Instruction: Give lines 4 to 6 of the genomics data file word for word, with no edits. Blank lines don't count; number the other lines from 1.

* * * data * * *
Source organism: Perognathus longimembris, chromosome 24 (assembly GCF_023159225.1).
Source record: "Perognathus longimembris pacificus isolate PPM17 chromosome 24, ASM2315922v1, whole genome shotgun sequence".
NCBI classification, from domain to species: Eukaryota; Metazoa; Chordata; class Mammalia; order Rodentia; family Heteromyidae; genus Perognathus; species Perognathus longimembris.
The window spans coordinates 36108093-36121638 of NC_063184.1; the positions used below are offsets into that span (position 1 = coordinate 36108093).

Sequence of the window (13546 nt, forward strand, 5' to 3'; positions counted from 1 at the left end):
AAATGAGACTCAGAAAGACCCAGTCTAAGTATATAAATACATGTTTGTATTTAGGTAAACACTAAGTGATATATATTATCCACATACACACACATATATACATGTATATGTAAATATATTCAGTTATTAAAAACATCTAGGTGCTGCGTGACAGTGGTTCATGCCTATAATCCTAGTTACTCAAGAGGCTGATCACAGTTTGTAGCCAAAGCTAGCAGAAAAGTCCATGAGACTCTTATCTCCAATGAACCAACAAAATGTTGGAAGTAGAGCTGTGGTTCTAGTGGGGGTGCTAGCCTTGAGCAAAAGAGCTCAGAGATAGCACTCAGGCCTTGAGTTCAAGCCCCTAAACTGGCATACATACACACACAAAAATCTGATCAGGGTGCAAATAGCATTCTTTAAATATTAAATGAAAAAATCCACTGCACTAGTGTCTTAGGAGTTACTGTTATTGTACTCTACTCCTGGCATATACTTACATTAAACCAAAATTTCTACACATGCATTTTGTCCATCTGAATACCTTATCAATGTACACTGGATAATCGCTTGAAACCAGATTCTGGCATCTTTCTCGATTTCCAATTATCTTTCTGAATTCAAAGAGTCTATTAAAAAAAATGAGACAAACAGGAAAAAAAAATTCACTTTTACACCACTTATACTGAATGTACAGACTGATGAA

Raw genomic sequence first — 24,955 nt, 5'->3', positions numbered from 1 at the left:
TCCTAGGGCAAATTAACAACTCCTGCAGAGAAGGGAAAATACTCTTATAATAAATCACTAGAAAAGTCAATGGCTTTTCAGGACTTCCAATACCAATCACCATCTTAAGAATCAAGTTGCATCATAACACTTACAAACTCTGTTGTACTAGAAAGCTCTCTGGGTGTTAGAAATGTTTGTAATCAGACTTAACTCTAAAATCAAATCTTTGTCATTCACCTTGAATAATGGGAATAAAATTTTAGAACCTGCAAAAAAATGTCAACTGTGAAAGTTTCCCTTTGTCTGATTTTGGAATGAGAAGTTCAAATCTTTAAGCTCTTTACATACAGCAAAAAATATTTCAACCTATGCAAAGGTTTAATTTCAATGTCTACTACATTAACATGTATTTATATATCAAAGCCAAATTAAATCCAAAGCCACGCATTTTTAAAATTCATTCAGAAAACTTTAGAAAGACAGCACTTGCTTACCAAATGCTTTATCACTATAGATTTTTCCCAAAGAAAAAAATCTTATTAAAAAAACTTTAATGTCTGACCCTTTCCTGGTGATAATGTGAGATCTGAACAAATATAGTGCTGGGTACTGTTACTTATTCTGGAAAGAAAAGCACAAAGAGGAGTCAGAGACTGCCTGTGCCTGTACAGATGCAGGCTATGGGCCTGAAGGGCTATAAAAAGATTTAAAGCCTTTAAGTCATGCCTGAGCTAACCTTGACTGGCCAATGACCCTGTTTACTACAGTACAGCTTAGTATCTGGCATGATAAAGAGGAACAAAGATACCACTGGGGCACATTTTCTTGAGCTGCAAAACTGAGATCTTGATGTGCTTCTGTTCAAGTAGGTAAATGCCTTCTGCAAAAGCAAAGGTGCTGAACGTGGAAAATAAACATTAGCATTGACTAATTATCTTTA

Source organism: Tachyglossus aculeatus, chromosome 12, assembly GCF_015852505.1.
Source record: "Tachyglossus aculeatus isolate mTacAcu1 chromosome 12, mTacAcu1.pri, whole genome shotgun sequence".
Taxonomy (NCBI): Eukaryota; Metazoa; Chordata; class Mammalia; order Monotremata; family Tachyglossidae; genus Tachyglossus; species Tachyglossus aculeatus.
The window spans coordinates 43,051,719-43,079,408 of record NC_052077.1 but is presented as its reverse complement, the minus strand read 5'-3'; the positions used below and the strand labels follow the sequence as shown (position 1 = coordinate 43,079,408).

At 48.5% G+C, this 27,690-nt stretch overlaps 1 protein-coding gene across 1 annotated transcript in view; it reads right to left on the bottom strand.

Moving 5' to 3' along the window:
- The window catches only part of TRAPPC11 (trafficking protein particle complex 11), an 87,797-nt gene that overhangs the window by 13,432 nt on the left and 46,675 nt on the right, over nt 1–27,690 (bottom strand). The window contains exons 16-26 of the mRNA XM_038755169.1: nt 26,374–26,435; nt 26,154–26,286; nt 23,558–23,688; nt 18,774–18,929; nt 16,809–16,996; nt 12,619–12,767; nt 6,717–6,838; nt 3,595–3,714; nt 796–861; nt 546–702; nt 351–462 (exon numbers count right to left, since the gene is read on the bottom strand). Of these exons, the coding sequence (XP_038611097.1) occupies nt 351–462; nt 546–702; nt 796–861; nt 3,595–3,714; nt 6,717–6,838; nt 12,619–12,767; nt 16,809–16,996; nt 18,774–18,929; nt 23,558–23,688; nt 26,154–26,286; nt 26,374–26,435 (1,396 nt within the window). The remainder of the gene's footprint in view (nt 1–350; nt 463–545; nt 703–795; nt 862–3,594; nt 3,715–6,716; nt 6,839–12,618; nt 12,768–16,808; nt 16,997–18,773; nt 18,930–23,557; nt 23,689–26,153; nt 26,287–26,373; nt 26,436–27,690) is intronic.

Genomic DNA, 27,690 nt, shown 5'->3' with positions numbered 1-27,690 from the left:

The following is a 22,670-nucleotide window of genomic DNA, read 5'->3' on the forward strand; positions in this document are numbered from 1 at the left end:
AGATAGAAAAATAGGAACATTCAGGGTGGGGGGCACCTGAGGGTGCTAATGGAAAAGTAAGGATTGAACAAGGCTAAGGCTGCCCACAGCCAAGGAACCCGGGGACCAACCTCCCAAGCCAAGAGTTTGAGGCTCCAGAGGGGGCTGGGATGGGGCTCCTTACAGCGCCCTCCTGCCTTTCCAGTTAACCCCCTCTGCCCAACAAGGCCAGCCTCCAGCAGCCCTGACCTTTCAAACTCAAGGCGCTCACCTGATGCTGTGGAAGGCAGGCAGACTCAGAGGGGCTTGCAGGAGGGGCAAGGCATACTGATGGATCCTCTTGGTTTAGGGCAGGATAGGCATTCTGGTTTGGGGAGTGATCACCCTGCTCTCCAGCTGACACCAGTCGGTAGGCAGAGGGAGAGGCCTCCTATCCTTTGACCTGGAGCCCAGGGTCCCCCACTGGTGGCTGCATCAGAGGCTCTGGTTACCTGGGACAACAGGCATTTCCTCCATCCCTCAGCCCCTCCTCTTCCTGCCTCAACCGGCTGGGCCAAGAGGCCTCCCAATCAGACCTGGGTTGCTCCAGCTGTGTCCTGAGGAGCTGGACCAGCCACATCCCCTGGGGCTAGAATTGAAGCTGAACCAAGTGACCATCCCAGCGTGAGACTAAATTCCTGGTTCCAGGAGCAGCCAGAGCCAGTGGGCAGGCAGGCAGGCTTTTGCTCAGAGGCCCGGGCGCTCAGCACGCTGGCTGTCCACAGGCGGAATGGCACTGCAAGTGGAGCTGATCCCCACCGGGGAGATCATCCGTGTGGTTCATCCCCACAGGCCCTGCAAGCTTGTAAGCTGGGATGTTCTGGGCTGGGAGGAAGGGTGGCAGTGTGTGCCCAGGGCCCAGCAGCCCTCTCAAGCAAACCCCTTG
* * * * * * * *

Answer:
The window spans coordinates 36108093-36121638 of NC_063184.1; the positions used below are offsets into that span (position 1 = coordinate 36108093).

Sequence of the window (13546 nt, forward strand, 5' to 3'; positions counted from 1 at the left end):
AAATGAGACTCAGAAAGACCCAGTCTAAGTATATAAATACATGTTTGTATTTAGGTAAACACTAAGTGATATATATTATCCACATACACACACATATATACATGTATATGTAAATATATTCAGTTATTAAAAACATCTAGGTGCTGCGTGACAGTGGTTCATGCCTATAATCCTAGTTACTCAAGAGGCTGATCACAGTTTGTAGCCAAAGCTAGCAGAAAAGTCCATGAGACTCTTATCTCCAATGAACCAACAAAATGTTGGAAGTAGAGCTGTGGTTCTAGTGGGGGTGCTAGCCTTGAGCAAAAGAGCTCAGAGATAGCACTCAGGCCTTGAGTTCAAGCCCCTAAACTGGCATACATACACACACAAAAATCTGATCAGGGTGCAAATAGCATTCTTTAAATATTAAATGAAAAAATCCACTGCACTAGTGTCTTAGGAGTTACTGTTATTGTACTCTACTCCTGGCATATACTTACATTAAACCAAAATTTCTACACATGCATTTTGTCCATCTGAATACCTTATCAATGTACACTGGATAATCGCTTGAAACCAGATTCTGGCATCTTTCTCGATTTCCAATTATCTTTCTGAATTCAAAGAGTCTATTAAAAAAAATGAGACAAACAGGAAAAAAAAATTCACTTTTACACCACTTATACTGAATGTACAGACTGATGAA